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The NHS celebrates another year of operation tomorrow, as the UK needs it more than ever. While the organisation is still tackling hundreds of new COVID-19 cases per day, it has likely decreased its impact significantly. Tomorrow (Sunday, July 5), people will appreciate both the NHS’ vital continued presence and its wealth of historical achievements.
How old is the NHS?
The NHS celebrates its 72nd birthday this year across the UK.
While everyone is familiar with the organisation as a whole, however, they may not know devolved governments handle their function.
As such, the dates each country in the UK got full control over its version of the NHS varies.
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When was the NHS founded?
Dr Somerville Hastings, President of the Socialist Medical Association, proposed adopting a State Health Service to the 1934 Labour Party conference.
Then, the party accepted Dr Hastings’ resolution, and it later received cross-party backing.
When Clement Attlee’s Labour Party won the election in 1945, he appointed Aneurin Bevan to his cabinet as health minister, who then delivered the project which would eventually become the NHS.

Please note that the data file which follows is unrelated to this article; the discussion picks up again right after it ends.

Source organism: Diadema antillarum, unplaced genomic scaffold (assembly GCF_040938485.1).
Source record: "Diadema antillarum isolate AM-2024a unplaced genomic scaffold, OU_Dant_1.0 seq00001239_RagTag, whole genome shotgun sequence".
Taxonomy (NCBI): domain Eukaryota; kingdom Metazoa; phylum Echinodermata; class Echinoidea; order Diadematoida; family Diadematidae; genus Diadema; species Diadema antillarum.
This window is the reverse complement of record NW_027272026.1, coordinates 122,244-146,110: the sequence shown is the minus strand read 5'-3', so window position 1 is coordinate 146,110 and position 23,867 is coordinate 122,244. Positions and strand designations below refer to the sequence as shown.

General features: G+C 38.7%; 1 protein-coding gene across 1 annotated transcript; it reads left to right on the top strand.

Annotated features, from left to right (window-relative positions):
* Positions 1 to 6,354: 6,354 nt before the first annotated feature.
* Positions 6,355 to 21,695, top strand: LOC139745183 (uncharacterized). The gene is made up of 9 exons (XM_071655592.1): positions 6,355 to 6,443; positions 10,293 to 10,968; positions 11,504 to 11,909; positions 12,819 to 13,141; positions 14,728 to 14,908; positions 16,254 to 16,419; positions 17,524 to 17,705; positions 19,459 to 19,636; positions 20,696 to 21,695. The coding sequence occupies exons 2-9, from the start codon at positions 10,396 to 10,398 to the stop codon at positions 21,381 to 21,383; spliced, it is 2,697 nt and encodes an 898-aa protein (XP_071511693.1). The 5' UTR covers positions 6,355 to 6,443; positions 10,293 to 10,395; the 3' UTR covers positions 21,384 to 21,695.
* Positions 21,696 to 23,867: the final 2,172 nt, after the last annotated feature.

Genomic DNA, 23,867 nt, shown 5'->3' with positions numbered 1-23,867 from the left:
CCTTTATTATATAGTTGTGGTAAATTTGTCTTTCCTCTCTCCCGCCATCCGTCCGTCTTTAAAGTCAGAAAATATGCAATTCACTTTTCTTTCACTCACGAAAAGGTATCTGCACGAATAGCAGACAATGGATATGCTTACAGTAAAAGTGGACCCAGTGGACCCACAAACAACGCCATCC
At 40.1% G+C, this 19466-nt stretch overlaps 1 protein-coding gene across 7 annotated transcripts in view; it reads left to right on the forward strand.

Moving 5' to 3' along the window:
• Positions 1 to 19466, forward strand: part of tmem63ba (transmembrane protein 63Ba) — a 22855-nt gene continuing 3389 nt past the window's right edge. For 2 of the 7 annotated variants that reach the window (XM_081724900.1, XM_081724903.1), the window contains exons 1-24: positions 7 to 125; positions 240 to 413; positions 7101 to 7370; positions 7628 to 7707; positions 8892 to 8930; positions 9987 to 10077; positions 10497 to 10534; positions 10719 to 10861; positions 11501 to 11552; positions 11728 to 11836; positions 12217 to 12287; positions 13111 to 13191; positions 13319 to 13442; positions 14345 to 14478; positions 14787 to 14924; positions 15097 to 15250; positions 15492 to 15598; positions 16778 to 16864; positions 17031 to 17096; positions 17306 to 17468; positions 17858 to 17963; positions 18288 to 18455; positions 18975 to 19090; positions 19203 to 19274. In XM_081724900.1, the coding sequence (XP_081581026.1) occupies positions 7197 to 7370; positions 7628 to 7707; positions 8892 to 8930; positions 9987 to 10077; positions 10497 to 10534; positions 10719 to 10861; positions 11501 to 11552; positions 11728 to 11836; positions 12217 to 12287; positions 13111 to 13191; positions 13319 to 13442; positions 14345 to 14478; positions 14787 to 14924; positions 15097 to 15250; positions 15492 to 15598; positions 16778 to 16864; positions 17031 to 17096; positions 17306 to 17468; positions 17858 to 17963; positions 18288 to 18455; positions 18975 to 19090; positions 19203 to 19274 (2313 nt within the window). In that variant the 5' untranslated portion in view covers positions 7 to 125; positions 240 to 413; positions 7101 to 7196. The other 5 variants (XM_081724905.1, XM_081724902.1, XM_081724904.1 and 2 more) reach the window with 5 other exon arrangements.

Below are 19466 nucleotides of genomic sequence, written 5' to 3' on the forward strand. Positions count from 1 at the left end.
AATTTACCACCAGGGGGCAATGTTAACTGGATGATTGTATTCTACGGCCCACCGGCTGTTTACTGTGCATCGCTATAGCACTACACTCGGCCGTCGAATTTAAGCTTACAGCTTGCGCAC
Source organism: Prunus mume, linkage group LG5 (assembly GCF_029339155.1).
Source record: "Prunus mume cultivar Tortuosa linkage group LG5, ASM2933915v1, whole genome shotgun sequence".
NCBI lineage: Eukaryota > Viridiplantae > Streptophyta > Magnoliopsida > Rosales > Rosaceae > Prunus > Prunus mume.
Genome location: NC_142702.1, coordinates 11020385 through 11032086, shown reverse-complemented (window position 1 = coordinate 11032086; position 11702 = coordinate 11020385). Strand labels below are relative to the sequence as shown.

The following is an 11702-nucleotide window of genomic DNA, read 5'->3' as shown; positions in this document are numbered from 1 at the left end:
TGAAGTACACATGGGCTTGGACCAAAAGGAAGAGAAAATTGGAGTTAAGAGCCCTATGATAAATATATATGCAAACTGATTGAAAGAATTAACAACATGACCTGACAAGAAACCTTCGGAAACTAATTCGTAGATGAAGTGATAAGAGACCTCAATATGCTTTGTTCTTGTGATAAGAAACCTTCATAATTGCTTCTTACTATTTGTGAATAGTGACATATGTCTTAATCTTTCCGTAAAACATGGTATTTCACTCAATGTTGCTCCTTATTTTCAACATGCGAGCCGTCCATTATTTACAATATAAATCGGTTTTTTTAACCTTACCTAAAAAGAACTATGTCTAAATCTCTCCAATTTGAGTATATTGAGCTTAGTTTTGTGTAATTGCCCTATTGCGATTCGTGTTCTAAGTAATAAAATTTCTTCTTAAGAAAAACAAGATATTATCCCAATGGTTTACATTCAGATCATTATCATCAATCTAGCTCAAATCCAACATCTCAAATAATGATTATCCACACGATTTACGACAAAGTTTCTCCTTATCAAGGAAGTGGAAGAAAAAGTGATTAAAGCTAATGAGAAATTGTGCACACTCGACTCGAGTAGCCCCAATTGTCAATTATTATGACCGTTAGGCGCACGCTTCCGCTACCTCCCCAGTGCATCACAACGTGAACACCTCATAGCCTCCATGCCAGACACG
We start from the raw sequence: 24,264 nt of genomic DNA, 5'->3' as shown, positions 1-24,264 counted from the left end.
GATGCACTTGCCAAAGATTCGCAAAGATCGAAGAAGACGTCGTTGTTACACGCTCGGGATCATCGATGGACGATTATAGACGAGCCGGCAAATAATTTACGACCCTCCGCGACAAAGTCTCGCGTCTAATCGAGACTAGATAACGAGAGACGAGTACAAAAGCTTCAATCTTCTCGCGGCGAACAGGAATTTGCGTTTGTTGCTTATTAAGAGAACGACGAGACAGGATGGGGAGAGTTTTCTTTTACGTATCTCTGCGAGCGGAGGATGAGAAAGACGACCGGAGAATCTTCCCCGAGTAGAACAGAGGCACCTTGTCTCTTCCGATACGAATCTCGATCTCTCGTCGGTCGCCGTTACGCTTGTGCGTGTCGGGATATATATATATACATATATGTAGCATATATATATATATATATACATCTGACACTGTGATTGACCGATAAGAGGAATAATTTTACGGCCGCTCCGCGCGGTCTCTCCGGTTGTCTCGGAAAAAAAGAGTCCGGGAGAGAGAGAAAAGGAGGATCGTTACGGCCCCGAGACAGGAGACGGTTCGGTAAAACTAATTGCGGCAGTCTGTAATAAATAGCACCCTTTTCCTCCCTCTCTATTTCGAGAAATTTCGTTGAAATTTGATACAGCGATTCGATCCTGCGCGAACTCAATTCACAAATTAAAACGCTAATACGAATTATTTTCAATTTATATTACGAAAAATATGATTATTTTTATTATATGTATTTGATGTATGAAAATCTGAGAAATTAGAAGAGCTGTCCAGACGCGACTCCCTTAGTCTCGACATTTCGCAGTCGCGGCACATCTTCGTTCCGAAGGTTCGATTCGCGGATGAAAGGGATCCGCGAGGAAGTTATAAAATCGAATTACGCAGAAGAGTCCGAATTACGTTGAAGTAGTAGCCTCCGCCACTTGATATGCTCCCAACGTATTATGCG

The National Health Service was proposed for legislation in England and Wales in 1946, with Scotland and Northern Ireland following in 1947.
NHS Wales split from NHS England in 1969 and came to the Welsh Assembly in 1999.
In the same year, the Scottish Parliament took control of NHS Scotland.
The NHS presence in Northern Ireland took the form of Health and Social Care in 1948.
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Since its establishment, the NHS has attracted huge praise and is considered one of the UK’s greatest achievements.
However, successive governments have failed to give it the funding it requires, resulting in long waiting times and still low cancer survival rates compared to other European countries.
Some health providers state this is partly due to a change in scope, as the NHS has broadened its horizons since the 1940s.
Robert Freeman, a consultant orthopaedic surgeon, told the Guardian in 2018 the new focus is on prolonging life “almost irrespective of quality”.
He said: “When the NHS was founded it was intended to keep the workforce healthy, reduce premature death and allow a dignified end for everyone.
“There has been significant mission creep since and the NHS now has a much broader scope with a focus on prolonging life almost irrespective of quality.”
While tomorrow will celebrate the many achievements of the service, thousands of people won’t be around to rejoice.
More than 44,000 people have died of COVID-19, amongst them more than 300 NHS workers.
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